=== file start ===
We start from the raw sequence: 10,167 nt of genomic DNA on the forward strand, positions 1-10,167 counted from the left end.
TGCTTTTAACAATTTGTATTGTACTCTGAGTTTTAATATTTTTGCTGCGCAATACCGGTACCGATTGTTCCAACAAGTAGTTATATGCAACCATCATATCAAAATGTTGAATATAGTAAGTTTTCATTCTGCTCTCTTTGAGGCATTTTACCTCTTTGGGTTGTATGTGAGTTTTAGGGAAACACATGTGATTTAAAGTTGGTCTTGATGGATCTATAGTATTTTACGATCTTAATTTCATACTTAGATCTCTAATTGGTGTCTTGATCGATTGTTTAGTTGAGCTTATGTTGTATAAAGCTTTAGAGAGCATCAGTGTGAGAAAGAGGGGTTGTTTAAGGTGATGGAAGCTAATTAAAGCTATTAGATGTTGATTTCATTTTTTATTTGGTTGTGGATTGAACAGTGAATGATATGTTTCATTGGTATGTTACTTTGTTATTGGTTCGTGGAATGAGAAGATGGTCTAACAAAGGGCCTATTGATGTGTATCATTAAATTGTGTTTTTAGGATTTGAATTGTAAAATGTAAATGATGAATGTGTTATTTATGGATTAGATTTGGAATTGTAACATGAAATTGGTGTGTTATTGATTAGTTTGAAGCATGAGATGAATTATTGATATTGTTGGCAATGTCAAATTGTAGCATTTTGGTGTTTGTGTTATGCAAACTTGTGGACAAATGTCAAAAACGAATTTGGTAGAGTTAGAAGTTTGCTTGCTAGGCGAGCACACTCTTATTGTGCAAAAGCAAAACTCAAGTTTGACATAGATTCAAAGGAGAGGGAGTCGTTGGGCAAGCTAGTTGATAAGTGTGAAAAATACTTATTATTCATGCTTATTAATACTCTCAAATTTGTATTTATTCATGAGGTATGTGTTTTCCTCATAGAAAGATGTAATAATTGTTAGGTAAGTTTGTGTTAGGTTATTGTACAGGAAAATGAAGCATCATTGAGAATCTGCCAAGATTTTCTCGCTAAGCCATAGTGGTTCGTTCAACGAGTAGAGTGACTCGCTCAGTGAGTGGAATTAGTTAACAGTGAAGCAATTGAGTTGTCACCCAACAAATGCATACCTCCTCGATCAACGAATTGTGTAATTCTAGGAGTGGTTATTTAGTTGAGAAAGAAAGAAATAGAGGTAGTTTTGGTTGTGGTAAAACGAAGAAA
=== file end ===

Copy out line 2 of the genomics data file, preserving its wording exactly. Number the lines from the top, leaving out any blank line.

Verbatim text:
TGCTTTTAACAATTTGTATTGTACTCTGAGTTTTAATATTTTTGCTGCGCAATACCGGTACCGATTGTTCCAACAAGTAGTTATATGCAACCATCATATCAAAATGTTGAATATAGTAAGTTTTCATTCTGCTCTCTTTGAGGCATTTTACCTCTTTGGGTTGTATGTGAGTTTTAGGGAAACACATGTGATTTAAAGTTGGTCTTGATGGATCTATAGTATTTTACGATCTTAATTTCATACTTAGATCTCTAATTGGTGTCTTGATCGATTGTTTAGTTGAGCTTATGTTGTATAAAGCTTTAGAGAGCATCAGTGTGAGAAAGAGGGGTTGTTTAAGGTGATGGAAGCTAATTAAAGCTATTAGATGTTGATTTCATTTTTTATTTGGTTGTGGATTGAACAGTGAATGATATGTTTCATTGGTATGTTACTTTGTTATTGGTTCGTGGAATGAGAAGATGGTCTAACAAAGGGCCTATTGATGTGTATCATTAAATTGTGTTTTTAGGATTTGAATTGTAAAATGTAAATGATGAATGTGTTATTTATGGATTAGATTTGGAATTGTAACATGAAATTGGTGTGTTATTGATTAGTTTGAAGCATGAGATGAATTATTGATATTGTTGGCAATGTCAAATTGTAGCATTTTGGTGTTTGTGTTATGCAAACTTGTGGACAAATGTCAAAAACGAATTTGGTAGAGTTAGAAGTTTGCTTGCTAGGCGAGCACACTCTTATTGTGCAAAAGCAAAACTCAAGTTTGACATAGATTCAAAGGAGAGGGAGTCGTTGGGCAAGCTAGTTGATAAGTGTGAAAAATACTTATTATTCATGCTTATTAATACTCTCAAATTTGTATTTATTCATGAGGTATGTGTTTTCCTCATAGAAAGATGTAATAATTGTTAGGTAAGTTTGTGTTAGGTTATTGTACAGGAAAATGAAGCATCATTGAGAATCTGCCAAGATTTTCTCGCTAAGCCATAGTGGTTCGTTCAACGAGTAGAGTGACTCGCTCAGTGAGTGGAATTAGTTAACAGTGAAGCAATTGAGTTGTCACCCAACAAATGCATACCTCCTCGATCAACGAATTGTGTAATTCTAGGAGTGGTTATTTAGTTGAGAAAGAAAGAAATAGAGGTAGTTTTGGTTGTGGTAAAACGAAGAAA